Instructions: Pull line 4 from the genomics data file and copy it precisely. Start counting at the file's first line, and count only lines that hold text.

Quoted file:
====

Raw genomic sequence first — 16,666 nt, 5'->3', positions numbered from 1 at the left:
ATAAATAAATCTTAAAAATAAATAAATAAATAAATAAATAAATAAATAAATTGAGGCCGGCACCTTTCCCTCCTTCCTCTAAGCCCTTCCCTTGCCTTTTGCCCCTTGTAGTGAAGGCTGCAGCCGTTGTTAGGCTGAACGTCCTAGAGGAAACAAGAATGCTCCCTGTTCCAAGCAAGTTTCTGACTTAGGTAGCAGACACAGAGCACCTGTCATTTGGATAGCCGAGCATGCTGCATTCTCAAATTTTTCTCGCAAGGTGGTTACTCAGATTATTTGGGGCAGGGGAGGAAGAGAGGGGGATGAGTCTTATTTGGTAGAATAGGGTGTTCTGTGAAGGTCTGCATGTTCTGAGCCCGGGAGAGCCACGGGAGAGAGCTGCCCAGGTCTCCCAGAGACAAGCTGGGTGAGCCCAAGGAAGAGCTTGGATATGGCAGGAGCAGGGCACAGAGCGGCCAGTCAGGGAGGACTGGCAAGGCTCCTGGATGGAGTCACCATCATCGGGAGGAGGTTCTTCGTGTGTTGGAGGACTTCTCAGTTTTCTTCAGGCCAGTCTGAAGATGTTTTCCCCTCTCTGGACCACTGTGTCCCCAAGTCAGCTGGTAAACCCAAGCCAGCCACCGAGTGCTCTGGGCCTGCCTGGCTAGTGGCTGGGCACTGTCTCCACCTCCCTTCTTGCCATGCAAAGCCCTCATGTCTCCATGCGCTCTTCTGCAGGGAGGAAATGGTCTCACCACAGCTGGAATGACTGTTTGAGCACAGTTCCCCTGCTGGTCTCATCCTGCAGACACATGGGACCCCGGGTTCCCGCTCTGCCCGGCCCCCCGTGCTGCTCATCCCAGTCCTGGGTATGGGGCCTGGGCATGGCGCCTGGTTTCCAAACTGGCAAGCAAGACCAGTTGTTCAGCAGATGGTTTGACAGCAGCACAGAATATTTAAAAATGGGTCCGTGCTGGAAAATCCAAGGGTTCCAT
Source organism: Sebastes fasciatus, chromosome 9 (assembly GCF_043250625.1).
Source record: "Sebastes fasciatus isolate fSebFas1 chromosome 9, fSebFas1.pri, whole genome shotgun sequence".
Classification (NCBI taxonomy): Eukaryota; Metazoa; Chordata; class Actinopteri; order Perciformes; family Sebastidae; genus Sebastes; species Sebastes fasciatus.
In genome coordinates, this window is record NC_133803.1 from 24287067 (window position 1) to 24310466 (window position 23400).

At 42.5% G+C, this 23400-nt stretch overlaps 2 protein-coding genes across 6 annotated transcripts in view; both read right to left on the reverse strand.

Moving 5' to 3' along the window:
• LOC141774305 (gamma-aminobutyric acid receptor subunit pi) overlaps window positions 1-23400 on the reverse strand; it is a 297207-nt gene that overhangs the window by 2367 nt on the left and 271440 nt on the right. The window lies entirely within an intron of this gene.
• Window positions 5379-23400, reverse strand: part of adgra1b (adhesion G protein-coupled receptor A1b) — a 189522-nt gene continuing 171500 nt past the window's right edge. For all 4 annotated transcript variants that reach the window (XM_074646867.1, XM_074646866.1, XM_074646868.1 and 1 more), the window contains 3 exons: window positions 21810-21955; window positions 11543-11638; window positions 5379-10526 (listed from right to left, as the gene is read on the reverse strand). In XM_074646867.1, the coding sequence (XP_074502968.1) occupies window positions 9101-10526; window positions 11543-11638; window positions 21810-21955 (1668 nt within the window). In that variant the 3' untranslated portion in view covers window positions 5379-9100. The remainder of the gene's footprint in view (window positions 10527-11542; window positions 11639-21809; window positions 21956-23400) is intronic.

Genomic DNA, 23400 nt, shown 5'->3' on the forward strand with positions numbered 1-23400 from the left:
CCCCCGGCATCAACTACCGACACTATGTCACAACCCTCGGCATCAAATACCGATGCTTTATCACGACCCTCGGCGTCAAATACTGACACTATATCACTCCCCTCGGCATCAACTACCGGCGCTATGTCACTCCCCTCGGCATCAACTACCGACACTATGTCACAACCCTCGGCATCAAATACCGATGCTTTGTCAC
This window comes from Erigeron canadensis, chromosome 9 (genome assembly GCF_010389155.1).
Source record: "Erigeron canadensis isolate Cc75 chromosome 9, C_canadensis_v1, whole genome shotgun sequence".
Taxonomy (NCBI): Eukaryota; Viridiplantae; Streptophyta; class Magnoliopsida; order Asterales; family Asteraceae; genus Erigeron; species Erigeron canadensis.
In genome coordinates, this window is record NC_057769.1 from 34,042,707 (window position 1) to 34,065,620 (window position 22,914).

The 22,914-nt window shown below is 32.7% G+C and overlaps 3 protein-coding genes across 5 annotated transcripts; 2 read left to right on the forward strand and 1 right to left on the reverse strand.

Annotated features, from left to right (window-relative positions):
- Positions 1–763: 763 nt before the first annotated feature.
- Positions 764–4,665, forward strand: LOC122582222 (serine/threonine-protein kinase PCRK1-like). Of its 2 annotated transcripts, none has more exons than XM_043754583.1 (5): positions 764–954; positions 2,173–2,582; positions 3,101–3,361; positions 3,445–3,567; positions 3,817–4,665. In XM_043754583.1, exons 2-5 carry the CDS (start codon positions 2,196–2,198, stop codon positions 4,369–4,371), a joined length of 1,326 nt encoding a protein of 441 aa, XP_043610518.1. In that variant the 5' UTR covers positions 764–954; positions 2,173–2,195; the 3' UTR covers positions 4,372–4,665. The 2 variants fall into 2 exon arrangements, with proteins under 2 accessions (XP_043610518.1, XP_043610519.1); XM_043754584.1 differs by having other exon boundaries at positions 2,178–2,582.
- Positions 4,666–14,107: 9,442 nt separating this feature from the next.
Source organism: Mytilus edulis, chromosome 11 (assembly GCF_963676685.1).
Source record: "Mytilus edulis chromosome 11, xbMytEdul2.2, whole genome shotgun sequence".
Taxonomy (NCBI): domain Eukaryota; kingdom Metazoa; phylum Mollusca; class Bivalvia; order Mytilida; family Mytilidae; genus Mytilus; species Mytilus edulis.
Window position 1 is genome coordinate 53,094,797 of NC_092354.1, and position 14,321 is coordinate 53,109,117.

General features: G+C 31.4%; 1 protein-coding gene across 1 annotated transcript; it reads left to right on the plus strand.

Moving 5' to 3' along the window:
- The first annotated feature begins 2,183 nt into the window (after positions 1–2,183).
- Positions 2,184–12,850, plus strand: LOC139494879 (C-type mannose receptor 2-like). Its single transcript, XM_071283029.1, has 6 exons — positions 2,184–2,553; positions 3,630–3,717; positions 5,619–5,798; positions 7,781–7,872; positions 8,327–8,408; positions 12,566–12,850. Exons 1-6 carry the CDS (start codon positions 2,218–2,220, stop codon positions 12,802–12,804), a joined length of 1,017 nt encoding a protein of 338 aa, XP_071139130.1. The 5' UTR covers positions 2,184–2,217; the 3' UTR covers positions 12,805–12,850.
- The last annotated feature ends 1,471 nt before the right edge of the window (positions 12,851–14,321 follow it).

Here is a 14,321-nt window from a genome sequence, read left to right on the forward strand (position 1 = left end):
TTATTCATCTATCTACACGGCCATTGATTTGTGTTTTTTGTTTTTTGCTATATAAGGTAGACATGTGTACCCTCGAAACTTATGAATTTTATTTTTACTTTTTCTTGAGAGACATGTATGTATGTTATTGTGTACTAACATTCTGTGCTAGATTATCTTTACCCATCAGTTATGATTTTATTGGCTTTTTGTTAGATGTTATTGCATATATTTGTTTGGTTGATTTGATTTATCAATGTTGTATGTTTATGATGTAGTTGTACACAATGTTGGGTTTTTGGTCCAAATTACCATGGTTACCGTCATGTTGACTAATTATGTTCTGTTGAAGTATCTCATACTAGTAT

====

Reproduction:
Source record: "Sebastes fasciatus isolate fSebFas1 chromosome 9, fSebFas1.pri, whole genome shotgun sequence".